Consider this announcement your first warning that IE 8 for older platforms will be going away in the near future and it's time to start making preparations to upgrade rather than waiting until the last minute and begging Microsoft to extend the deadline.

Source: Microsoft | Thanks for the tip Zlip792

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30 Comments

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Though I'm not a fan of IE, IE11 is vastly superior to IE8, people have no real excuse to still be using it outside of businesses that don't want to upgrade their apps.

The business world needs to adapt to the IT world in general though, rapid release cycles for browsers are here to stay thanks to how fast web technology is evolving.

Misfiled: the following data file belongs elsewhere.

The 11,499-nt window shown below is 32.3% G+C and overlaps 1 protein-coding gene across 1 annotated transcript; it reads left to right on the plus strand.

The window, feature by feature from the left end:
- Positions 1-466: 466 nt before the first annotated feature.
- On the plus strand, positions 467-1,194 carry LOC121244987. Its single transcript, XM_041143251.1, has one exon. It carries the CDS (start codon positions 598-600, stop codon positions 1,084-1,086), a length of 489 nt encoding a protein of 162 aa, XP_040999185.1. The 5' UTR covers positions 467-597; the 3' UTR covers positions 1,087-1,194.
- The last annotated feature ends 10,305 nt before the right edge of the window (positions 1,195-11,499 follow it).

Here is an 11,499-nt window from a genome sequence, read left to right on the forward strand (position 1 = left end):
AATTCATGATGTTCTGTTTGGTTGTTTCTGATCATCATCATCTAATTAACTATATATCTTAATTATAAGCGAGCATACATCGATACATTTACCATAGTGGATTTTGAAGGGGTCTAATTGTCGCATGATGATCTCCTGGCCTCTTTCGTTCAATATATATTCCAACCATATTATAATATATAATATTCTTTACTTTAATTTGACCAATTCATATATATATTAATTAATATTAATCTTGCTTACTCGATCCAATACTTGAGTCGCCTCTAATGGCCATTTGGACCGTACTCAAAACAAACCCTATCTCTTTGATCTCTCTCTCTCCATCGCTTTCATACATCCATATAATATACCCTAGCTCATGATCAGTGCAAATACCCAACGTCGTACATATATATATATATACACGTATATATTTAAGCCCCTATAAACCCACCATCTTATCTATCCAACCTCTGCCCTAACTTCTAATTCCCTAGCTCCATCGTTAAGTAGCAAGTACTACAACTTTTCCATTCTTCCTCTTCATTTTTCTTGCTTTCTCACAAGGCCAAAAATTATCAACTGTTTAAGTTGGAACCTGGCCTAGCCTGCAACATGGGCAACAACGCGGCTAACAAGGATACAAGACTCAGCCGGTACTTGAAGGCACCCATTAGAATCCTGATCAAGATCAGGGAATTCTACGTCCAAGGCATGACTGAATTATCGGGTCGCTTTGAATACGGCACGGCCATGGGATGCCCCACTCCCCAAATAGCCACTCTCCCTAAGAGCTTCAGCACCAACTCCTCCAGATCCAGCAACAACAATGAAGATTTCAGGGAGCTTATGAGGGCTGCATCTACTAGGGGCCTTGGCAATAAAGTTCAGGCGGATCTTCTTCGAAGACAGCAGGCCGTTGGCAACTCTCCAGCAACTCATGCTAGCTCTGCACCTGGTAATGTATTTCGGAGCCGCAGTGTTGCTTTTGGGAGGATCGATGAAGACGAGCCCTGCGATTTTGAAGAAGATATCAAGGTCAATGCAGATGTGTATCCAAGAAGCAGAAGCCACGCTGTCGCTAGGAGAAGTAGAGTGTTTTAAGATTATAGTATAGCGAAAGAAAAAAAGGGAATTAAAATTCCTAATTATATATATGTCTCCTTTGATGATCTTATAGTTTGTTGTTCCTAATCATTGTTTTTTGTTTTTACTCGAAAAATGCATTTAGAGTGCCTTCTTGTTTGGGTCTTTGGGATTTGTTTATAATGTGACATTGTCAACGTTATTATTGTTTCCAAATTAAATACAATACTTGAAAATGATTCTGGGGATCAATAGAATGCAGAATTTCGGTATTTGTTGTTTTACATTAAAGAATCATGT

I work in a big international company and we just migrated to Windows7 last year, when i started working there last year I still came across PC's with XP & IE6, and during the transition period some systems required "XP Mode" VM's.
It takes time for a large corporation to upgrade to a new version because usually there is so much money invested on the software platforms. I think i will be stuck with Win7+IE8 for quite some long time now, at least at work.

So to all those that thinks its just about to upgrade to a newer version, no its not.
I made a terrible mistake once by upgrading a PC from IE8 to IE10 (or was it 11? I don't remember but it was either 10 or 11), hell break loose and all compatibility with the companys CITIRX systems and other intranet systems broke.

Yes I agree that IE8 is old piece of ###### but its a reality you have to live with if you work for a large corporation, at least its better than IE6.